PAGE BROTHERS IS THIS WEEK taking delivery of a Heidelberg Speedmaster CX 102-5+L at its Norwich factory where it will replace a six-colour SM102, but only when the machine is bedded in to the company’s satisfaction says manufacturing director Simon Conway.
The crucial thing he explains is not to miss a customer delivery. “We needed to increase our capacity because of the volume of work that we are seeing return to the UK having lost it to the far east. We’re not sure whether this is because of the increasing cost of labour there, the reduced run lengths or need for faster turnaround times, or a combination of factors.”
THE CX WAS CHOSEN BECAUSE IT includes XL technology to cut makeready times and because it can handle the lighter weight stocks that Page Brothers can print at full speed. The press comes with Autoplate Pro and Axis Control and will result in a 50% or even a 70% lift in output says Conway.
“It’s all about the makeready times,” he says. The company’s journal work can mean that litho takes over from digital at around 250 sheets. The exact calculation of when Indigo gives way to litho will depend on the run and the amount of colour. And some customers, mainly from societies, will insist on litho quality. Others he says will accept digital “but they stipulate Indigo colour”.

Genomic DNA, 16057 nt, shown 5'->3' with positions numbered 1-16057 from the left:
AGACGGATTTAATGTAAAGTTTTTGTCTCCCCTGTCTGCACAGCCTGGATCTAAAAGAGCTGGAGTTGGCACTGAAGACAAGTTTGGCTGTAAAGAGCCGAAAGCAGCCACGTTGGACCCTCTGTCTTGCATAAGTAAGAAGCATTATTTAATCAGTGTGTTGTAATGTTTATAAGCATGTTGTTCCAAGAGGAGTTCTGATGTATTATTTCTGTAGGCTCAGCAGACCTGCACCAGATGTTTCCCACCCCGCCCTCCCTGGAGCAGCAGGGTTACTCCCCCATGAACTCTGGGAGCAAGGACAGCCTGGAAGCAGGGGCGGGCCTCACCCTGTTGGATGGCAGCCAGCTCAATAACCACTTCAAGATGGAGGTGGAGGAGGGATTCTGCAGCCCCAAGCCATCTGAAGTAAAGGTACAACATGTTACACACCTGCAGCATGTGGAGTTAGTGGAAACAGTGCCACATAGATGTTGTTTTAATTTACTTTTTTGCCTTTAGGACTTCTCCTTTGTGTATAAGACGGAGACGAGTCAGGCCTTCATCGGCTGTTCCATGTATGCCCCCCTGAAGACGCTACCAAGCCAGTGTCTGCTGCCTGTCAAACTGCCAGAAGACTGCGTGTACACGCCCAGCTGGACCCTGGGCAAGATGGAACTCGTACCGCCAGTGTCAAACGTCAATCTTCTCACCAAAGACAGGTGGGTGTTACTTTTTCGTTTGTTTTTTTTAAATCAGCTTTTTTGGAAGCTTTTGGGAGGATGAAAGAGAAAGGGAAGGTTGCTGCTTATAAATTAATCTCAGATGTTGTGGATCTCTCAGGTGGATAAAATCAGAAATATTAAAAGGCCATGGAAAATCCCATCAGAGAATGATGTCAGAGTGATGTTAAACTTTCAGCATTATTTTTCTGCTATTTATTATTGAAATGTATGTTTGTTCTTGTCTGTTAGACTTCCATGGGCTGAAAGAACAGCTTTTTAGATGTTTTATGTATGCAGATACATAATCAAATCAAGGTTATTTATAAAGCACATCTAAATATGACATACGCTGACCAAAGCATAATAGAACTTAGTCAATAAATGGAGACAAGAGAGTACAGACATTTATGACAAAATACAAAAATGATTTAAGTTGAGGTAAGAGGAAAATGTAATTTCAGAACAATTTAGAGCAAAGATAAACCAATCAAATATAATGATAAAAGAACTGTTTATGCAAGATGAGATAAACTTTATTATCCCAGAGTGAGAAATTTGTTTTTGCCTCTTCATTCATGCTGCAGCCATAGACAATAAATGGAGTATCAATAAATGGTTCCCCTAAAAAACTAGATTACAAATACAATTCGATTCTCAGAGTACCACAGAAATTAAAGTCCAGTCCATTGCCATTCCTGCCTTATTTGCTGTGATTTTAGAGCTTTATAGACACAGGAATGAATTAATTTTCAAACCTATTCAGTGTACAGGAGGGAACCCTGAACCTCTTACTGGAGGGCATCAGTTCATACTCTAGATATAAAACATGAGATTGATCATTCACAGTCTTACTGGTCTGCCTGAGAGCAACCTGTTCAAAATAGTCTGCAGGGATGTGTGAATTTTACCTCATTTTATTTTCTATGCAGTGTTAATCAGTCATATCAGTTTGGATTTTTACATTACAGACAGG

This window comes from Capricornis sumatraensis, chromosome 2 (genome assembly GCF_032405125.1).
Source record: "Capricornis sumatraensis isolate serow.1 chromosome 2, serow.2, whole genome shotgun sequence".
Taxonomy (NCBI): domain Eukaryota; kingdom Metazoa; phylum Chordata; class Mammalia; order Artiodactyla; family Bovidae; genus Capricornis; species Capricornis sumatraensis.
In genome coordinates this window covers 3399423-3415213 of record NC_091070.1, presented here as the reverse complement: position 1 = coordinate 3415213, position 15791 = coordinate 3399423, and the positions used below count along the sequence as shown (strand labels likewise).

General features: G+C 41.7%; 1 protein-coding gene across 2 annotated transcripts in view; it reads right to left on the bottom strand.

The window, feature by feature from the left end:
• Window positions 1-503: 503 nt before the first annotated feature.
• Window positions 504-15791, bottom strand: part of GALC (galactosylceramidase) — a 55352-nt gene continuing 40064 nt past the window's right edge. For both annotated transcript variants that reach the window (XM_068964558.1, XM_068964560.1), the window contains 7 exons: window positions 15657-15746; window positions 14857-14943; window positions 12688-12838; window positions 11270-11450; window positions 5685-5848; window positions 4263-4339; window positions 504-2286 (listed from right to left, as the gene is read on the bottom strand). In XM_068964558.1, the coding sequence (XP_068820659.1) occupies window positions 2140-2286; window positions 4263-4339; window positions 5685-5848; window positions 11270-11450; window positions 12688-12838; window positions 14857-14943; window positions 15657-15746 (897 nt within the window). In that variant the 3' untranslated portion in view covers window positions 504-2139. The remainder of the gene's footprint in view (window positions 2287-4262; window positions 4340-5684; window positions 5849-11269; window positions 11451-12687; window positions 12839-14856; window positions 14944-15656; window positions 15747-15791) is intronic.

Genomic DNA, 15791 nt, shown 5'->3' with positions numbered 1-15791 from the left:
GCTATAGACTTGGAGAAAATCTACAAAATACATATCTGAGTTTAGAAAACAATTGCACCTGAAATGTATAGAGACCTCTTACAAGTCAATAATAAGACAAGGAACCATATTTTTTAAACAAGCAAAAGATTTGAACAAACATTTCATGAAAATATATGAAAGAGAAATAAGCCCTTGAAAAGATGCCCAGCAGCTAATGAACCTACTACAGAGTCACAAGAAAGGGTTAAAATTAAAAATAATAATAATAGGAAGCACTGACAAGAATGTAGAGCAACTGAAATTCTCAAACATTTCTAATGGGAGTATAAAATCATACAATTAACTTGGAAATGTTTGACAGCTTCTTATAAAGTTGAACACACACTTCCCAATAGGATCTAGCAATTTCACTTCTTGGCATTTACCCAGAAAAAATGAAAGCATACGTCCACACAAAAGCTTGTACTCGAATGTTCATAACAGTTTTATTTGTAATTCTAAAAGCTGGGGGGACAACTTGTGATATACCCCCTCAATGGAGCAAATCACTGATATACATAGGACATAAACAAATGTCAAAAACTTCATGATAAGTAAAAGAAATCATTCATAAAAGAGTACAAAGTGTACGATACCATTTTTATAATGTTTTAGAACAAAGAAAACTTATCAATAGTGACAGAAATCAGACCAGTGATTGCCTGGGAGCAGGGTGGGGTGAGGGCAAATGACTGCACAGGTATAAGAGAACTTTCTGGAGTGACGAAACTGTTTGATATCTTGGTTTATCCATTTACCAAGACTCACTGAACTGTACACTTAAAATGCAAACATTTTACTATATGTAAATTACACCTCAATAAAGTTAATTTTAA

THE CX WILL ALSO HANDLE 60-70gsm papers at the full 16,500sph running speed, a big leap from the SM which ran these papers at 10,000sph. The new press will also replace an SM74, but the company is keeping two SM102-2 presses used for mono bookwork. The new press is a straight five-colour plus coater to ensure that sheets in the delivery are fully dry and can be put back through the press. “Because the runs we have are so short, it’s easier to work like this than to be coming in and out of perfecting mode,” says Conway.
The next step is to invest in a high speed folder to cope with the additional sheets on the floor. The choice he says rests between a TH94 from Heidelberg or MBO’s T960 and both will be tested. The company added a Muller Martini binder to its Osako two years ago and has perfect binding on double shifts, these providing adequate capacity.
AROUND HALF THE COMPANY'S WORK is security work (for which Conway says there has been an increased demand for typesetting), the remainder being journals, books and a small amount of commercial work.
The company also runs its own mailing operation to ensure integrity for the security work and to handle distribution of the journals printed. As well as the litho presses it has Indigo 7600 and 5500 and Xerox Nuvera 200 and 288 for mono book pages.